What is an ETF?
AN ETF BREAKDOWN
ETF stands for "exchange traded fund" which tells us a bit of what it is - so yes it is a fund and yes it is traded on an exchange exactly like a share is. The difference between an ETF and a normal share though is that a share typically just gives you exposure to one company - ie. if you buy shares in MTN you are exposed only to MTN. However, ETFs are made up of a basket of assets (most often shares) - so when you buy an ETF, it is almost the same as you buying all of the shares that are in the basket.
ETFs are generally constructed so that they replicate the performance of a specific index. For example the Satrix 40 ETF replicates the performance of the JSE Top 40 Index - the aggregate performance of the 40 largest companies listed on the JSE. Larger companies carry more weight than smaller companies in the index, so when they move up or down, they generally have a bigger impact on the fund price.
What is an index?
So lets say we have 3 companies - XL Ltd, ABC Ltd and DEF Ltd and we want to
construct an index that replicates the share price movements of these 3 companies. To make it easy, lets say that XL is worth R50m and the other 2 are worth R25m each. In total they are worth R100m. On this day we can say the index which tracks their movement has a value of 100.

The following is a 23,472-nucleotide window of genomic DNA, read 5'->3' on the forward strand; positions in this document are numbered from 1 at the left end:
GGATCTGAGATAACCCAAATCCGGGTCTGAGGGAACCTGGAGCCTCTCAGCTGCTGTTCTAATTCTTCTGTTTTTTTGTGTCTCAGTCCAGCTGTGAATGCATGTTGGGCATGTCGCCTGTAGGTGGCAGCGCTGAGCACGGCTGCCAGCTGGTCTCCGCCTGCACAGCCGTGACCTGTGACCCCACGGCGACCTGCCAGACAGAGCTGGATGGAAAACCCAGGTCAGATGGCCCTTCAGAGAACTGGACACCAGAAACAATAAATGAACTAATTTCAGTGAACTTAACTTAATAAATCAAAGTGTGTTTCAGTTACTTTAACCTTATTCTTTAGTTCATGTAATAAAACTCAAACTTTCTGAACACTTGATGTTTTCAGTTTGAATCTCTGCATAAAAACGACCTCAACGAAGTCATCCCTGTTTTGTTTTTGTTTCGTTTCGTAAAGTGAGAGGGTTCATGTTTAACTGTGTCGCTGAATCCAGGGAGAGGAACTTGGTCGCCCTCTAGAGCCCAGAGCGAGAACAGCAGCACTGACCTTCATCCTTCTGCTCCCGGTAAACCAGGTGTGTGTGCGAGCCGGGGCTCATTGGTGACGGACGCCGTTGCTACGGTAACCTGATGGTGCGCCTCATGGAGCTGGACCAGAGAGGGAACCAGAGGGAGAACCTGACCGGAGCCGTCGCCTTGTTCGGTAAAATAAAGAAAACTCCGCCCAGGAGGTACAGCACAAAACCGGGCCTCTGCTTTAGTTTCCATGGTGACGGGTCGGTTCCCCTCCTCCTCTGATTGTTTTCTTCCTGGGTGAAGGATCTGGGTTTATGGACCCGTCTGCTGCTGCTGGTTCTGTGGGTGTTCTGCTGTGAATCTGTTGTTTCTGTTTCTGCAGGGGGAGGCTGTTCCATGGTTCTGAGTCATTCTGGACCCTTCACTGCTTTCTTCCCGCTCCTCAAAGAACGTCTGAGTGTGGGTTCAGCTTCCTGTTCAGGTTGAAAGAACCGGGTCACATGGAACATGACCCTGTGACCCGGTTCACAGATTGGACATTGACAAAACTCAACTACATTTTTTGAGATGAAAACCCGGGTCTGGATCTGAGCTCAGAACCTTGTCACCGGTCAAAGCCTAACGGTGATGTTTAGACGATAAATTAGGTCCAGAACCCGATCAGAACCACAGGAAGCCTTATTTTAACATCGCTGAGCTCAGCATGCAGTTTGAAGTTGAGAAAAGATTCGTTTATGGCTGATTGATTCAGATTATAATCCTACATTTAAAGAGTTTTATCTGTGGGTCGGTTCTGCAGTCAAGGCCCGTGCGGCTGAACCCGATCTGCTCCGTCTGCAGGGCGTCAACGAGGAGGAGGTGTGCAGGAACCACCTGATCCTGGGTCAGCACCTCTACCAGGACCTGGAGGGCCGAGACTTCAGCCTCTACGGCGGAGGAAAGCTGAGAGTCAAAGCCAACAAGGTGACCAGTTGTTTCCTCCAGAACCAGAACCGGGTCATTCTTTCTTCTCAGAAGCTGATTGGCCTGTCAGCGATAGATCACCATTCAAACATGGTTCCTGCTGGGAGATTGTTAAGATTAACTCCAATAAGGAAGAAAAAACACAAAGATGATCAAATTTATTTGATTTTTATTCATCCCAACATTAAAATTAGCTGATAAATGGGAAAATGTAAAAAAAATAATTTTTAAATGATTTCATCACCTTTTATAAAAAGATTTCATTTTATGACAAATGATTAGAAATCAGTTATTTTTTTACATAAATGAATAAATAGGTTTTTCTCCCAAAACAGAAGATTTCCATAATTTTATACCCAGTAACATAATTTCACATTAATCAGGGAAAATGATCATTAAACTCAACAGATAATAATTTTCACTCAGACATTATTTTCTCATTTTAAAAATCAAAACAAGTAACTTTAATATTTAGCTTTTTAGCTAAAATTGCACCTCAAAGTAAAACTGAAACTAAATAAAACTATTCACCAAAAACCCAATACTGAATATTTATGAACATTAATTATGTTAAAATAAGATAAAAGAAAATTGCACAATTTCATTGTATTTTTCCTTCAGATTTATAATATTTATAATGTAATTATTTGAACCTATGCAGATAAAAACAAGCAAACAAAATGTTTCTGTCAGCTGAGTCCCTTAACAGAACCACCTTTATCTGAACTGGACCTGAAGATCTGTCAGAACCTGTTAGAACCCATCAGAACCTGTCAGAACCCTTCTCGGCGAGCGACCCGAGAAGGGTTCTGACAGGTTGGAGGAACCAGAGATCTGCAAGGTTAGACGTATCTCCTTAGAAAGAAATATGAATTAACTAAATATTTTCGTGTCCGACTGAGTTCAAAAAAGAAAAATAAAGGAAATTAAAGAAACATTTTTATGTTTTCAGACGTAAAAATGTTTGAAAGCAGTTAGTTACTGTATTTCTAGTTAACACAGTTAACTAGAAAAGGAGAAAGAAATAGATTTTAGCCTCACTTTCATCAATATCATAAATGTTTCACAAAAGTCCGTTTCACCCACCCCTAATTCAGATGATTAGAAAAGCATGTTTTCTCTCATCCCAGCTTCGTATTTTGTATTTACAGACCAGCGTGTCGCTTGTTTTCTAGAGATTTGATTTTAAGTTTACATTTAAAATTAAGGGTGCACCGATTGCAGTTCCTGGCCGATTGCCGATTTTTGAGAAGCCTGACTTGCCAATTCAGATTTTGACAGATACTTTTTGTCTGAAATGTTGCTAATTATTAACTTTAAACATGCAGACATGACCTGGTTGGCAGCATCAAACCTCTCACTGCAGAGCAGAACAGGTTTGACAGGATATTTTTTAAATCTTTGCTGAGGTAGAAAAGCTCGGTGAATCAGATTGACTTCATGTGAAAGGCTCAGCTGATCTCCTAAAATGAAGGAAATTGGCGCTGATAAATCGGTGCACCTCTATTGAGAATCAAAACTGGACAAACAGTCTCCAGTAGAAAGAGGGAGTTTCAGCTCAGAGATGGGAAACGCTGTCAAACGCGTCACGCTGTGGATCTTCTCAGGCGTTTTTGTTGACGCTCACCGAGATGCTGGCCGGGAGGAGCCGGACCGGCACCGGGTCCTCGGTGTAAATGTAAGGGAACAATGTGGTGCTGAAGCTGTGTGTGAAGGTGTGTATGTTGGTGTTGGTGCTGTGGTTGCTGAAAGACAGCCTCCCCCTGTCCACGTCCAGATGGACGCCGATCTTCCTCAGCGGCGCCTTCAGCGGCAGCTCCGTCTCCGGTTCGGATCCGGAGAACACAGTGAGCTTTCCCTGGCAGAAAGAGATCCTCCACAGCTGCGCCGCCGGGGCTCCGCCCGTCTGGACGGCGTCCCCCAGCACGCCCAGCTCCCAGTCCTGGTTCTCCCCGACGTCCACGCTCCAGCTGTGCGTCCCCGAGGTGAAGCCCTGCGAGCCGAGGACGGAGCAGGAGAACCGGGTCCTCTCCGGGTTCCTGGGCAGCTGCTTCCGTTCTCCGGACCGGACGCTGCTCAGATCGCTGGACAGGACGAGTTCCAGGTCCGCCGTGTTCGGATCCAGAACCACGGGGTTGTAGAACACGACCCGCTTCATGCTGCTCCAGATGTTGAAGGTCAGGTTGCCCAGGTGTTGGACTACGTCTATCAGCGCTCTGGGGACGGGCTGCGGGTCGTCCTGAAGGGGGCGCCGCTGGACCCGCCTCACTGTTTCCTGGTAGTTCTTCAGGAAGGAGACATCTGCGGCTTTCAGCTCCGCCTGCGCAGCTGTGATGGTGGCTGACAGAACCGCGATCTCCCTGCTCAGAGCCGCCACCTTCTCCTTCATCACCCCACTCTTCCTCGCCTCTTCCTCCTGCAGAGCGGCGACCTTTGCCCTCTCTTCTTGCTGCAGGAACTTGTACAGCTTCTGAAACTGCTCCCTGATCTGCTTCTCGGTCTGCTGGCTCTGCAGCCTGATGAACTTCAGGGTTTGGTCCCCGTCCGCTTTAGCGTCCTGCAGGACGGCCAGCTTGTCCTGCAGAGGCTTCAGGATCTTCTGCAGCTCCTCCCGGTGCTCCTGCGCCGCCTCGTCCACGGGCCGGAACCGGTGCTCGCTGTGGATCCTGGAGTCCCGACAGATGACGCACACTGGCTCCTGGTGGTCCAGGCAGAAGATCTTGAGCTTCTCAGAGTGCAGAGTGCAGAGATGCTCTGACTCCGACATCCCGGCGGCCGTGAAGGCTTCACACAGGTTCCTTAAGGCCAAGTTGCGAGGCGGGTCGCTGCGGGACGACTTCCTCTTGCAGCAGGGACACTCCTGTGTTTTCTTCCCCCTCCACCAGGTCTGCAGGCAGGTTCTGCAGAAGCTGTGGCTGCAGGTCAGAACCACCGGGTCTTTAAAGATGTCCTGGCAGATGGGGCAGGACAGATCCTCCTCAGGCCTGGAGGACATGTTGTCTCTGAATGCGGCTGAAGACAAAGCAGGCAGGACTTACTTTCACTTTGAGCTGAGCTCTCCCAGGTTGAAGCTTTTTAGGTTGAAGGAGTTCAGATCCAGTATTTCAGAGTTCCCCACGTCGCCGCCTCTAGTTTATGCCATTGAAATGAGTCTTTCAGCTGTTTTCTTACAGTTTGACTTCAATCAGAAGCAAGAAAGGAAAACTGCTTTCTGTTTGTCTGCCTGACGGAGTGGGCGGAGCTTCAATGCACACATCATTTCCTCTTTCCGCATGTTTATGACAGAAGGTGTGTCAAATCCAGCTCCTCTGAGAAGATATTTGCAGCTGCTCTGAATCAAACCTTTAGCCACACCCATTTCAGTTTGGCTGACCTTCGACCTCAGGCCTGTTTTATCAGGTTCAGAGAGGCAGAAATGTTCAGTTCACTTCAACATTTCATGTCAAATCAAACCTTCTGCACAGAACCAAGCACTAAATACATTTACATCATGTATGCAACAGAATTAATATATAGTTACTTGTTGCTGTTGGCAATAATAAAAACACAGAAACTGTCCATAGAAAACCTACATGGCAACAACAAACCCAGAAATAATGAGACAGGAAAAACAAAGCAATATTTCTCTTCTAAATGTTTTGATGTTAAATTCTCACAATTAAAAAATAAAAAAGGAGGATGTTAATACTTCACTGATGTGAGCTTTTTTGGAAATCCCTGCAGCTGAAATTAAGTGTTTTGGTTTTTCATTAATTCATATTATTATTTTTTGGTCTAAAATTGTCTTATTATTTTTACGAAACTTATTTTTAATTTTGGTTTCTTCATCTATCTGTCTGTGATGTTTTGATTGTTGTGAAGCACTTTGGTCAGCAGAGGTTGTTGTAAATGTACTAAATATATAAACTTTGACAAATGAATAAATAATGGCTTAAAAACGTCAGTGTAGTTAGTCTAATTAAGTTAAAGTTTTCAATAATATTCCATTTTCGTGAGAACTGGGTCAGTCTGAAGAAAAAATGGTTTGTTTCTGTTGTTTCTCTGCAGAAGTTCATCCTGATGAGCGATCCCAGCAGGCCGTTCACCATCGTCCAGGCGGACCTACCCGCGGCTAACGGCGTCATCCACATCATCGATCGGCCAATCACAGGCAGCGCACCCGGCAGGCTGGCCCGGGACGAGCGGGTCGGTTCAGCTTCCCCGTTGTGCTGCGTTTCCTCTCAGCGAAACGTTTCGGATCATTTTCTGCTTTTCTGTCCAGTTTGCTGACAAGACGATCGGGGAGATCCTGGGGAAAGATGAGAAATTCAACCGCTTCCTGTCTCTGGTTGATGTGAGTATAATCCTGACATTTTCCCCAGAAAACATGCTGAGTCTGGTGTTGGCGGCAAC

The next day, the values of these companies change as their share prices change. Let's say that after the market closes, XL is now worth R45m, ABC is worth R27m and DEF is worth R30m. In total they are now worth R102m. This means the index now has a value of 102. XL was initially 50% of the index (R50m/R100m) but as it lost value, it became only 44% (R45m/R102m). Companies weightings in the index will fluctuate over time as they become bigger or smaller relative to the others in the index.
What do I own when investing in an ETF?
You will own shares or units in the fund itself. The fund then owns shares in the underlying companies which are part of the index. So if you are invested in the Satrix 40 ETF through Franc, you own units in the fund. The Satrix 40 ETF will own shares in Naspers, Standard Bank, MTN etc and its share price will move up or down as the share prices of the shares it owns move up or down. Indices are rebalanced quarterly which is when the weightings are updated. This also means that sometimes companies fall off the index and are replaced by companies that have become larger than them over the quarter. As the companies pay dividends, the fund collects these and pays out to unit holders over the course of the year. Franc reinvests these dividends for its investors.